Map: Authorised demonstrations on May 1st, 2020. If you want to join a demonstration, contact the organiser first to ensure that particpant numbers are not exceeded. We make no guarantee as to the accuracy of this information.
May 1st — International Workers’ Day — is usually a major event in Berlin, with countless protests across the city and a big demonstration by the DGB trade union federation. This year, things will be different.
The DGB has cancelled its protest for the first time since it was founded in 1949. “This year, solidarity means keeping your distance,” said Reiner Hoffmann, the organisation’s chairman. Instead, the umbrella group, which includes most trade unions in Germany, is planning an online broadcast of online speeches, discussions and artistic performances under the motto “You can’t do solidarity alone” (#SolidarischNichtAlleine). It will take place from 11am to 2pm.
Other protests are planned, however, to go ahead — with suitable health and safety measures including a minimum distance of 2 metres from person to person and a maximum of 20 participants per demonstration.
“We’re taking to the streets not because we think that protective measures aren’t right or because we deny the danger of the virus,” says René Arnsburg of the Network for Fighting Trade Unions (Vernetzung für kämpferische Gewerkschaften). But, he told Neues Deutschland, when fundamental achievements of the labour movement such as the eight-hour day are being chipped away, it cannot be expected that there will be no resistance. Accompanied by other trade unionists, Arnsburg has registered a rally for 11 am near the world clock on Alexanderplatz.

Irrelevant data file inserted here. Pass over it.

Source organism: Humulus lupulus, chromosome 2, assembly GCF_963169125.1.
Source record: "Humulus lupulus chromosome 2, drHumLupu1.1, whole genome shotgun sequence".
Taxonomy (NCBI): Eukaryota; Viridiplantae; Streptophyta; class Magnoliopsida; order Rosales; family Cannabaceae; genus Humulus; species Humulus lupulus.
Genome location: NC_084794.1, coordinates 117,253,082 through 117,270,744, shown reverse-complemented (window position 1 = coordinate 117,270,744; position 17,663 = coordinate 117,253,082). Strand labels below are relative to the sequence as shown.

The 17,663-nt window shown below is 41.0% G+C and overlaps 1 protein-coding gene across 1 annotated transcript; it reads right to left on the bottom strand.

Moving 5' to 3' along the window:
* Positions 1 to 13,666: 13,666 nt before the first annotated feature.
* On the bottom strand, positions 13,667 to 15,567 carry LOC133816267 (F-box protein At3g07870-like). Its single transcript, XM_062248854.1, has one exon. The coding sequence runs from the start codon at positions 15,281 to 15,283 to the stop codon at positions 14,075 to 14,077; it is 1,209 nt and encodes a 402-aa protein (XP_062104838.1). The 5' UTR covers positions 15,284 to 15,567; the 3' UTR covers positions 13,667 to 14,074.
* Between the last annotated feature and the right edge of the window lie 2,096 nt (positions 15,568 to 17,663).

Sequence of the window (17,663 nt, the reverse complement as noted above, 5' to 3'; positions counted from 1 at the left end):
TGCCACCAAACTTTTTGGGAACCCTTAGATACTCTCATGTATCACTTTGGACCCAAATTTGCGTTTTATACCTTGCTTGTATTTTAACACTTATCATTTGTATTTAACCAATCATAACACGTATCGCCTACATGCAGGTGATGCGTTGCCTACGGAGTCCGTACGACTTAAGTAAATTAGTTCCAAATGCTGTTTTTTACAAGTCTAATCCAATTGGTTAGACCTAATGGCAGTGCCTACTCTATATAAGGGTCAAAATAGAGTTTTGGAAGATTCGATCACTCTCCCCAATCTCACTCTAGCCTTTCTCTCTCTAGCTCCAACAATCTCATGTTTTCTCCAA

That is one of dozens of demonstrations planned across Germany despite the Coronavirus situation. The initiative “All Out for May 1st 2020” (“Heraus zum ersten Mai 2020”) has been calling on people to register small demonstrations of up to 20 people, which can stay within the law, along the traditional May Day locations and routes.
At 1pm a rally near the Vivantes hospital at Urbanhafen, Kreuzberg. Organised by Berlin Action Against Employer Injustice (Berliner Aktion Gegen Arbeitgeberunrecht), the event will take place under the slogan “We won’t pay for your crisis”. The call-out asks why the ruling class speak of solidarity and acting together, while the working conditions of hospital employees are attacked.
Also registered in Berlin are five rallies of 20 people each in Neukölln organised by Die Linke for 2pm. Those who want to take part are asked to register with info@die-linke-neukölln.de.
Meanwhile, the traditional “revolutionary May 1st” demonstration has also taken on a new form. Organisers have called for a decentralised protest across Kreuzberg from 6pm in order to reduce the risk of infection and remain resistant to state repression.
“Whether alone with a placard, together with friends and comrades, in small groups, with a bike or on foot, or also from rooftoops and balconies: you decide yourselves, what your actions will look like,” organisers said in a statement.
Berlin’s social-democratic interior minister Andreas Geisel has promised to clamp down heavily on the unauthorised protest. “The police will have to intervene early,” he was quoted by the public broadcaster RBB as saying. He reportedly said there would be 5,000 police officers deployed to the city’s streets.